A Radical Geography Community
[ix] Individual and collective scholarship
Academic scholarship frequently means adhering to certain conditions, such as working as an individual researcher. The experiences that participants presented at IGJ reveal a degree of collectivity, in which “the scholars” were not only working collectively amongst themselves, but also in collaboration with other groups with diverse composition in terms of disciplinary background, demographics, and classes. How can collective conditions be built into scholarship? How can public scholarship be better linked to collective practices, throughout the process of research, from design to publishing? The session revealed an existing desire to move in this direction amongst participants, regardless of whether the experience was regarded as successful or the aim was accomplished; at this point the fact that many participants had an experience to share on collective approaches can be regarded as an indicator amongst scholars around this as part of a particular notion of what is radical. Furthermore, this discussion takes place in the context of academic publishing practices which reinforce individual ownership and characterize conservative positions. Whilst these practises are counteracted by groups and projects defending notions like “the commons”, the operational question is whether those situating themselves for the commons have developed (or rediscovered) tactics, methods, and team assemblages to understand and act differently. Can these projects, in this time of increasing neoliberalisation of universities, resist and create more collaborative projects, within the current system?
[x] Public scholarship “deliverables”
Academic work within the academy requires outputs. How can we problematize this presupposition and requirement to produce specific sets of academic outputs, which are required in order to be validated within the current system. Items like “the paper” and “the book” are commonly regarded as standard outputs, to be presented to symposia, seminars, conferences, etc. It takes considerable effort to defend incorporating a theatre play, a poster campaign, or the script for a neighbourhood-produced soap opera for scholarly purposes. The suggestion here is nevertheless not simply to divert resources for these “unorthodox” methods, but rather to put an emphasis on the process rather than merely a “final” deliverable. In other words, engage in a kind of scholarship in which should a standard deliverable not come to fruition (e.g. a book not published, a paper rejected), a socially-relevant intervention embedded in the process remains (e.g. a play staged, a poster campaign completed)–and a lived experience remains not only for the benefit of the researcher but in the collective memory of a constituency. A public scholarship would demand a very different set of strategies if aiming for different outcomes, it would also make it possible to respond more to what a public actually wanted. An academic output too often doesn’t benefit a local community group, so is not part of co-creating a “useful” project for them. How can we collectively make a radical and engaged public scholarship when we still have to deliver certain outputs from our projects?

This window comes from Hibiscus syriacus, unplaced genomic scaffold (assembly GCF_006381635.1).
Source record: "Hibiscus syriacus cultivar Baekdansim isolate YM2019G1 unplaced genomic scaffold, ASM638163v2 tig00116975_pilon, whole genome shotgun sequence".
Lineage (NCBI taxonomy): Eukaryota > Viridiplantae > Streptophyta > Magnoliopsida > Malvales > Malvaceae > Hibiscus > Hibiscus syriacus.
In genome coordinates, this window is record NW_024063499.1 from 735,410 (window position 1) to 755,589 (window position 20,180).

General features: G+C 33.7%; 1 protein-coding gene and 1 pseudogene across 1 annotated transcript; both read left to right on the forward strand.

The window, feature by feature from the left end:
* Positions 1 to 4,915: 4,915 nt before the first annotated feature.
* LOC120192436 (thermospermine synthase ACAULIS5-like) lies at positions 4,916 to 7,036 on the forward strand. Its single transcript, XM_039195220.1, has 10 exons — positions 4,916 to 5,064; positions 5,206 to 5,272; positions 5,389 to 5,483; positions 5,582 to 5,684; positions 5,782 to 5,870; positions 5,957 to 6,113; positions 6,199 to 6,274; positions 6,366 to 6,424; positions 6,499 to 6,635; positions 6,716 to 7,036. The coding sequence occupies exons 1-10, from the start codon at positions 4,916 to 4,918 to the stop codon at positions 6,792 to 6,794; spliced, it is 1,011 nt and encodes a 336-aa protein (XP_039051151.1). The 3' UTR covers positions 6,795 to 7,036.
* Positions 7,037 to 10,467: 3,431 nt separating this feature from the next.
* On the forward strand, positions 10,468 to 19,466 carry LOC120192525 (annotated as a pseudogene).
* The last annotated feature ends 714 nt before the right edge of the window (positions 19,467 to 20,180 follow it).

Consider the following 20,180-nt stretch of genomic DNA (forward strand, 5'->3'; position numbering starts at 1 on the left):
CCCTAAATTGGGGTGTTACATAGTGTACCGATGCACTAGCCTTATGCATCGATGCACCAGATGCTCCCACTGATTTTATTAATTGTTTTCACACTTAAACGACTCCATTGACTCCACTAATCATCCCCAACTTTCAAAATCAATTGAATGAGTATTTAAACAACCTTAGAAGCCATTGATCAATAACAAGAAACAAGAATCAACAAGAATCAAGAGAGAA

[xi] Radicalizing scholarship
This work is projective, in the sense that we hope for a future in which scholars won’t find a way of engaging in their work if not within collective initiatives; if not deeply embedded within groups directly affected by the issues at stake; or if not useful for ongoing long- or short-term social dynamics. A point at which research in seldom done in isolation, where the scholar transcends the popular identity of a know-it-all yet unintelligible character and becomes an actor commonly regarded as accessible and useful. This dialectically affects the production of new knowledge (savoir as well as connaissance) and new interventions; a different way of acting through a different way of understanding. Research should be radically reframed if it is to remain as the core task for emerging radical scholars; the trilogy of reading-writing-teaching/lecturing needs to be exploded so as to reconstruct scholarship as a wide array of modalities through which a renewed and diverse breed of scholars could operate. This does not equate to disregard for disciplinary (“traditional”) ways of undertaking scholarship, but a process of radical restructuring would be needed for it to find its new (more adequate) place as only one out of many other ways to perform as (at least radical) scholars. This endeavour cannot become narcissistic in nature (i.e. merely to make our work “relevant” or “more interesting”), but rather ought to be outspoken in that the aim of finding new modes of understanding is intrinsically embedded with projective socially-necessary engagements within collective structures. In this way it could hold better chances to expand the existing cracks, inform and potentiate anti-systemic movements, shed light on, and help pave, alternative pathways, in creating its new “publics”.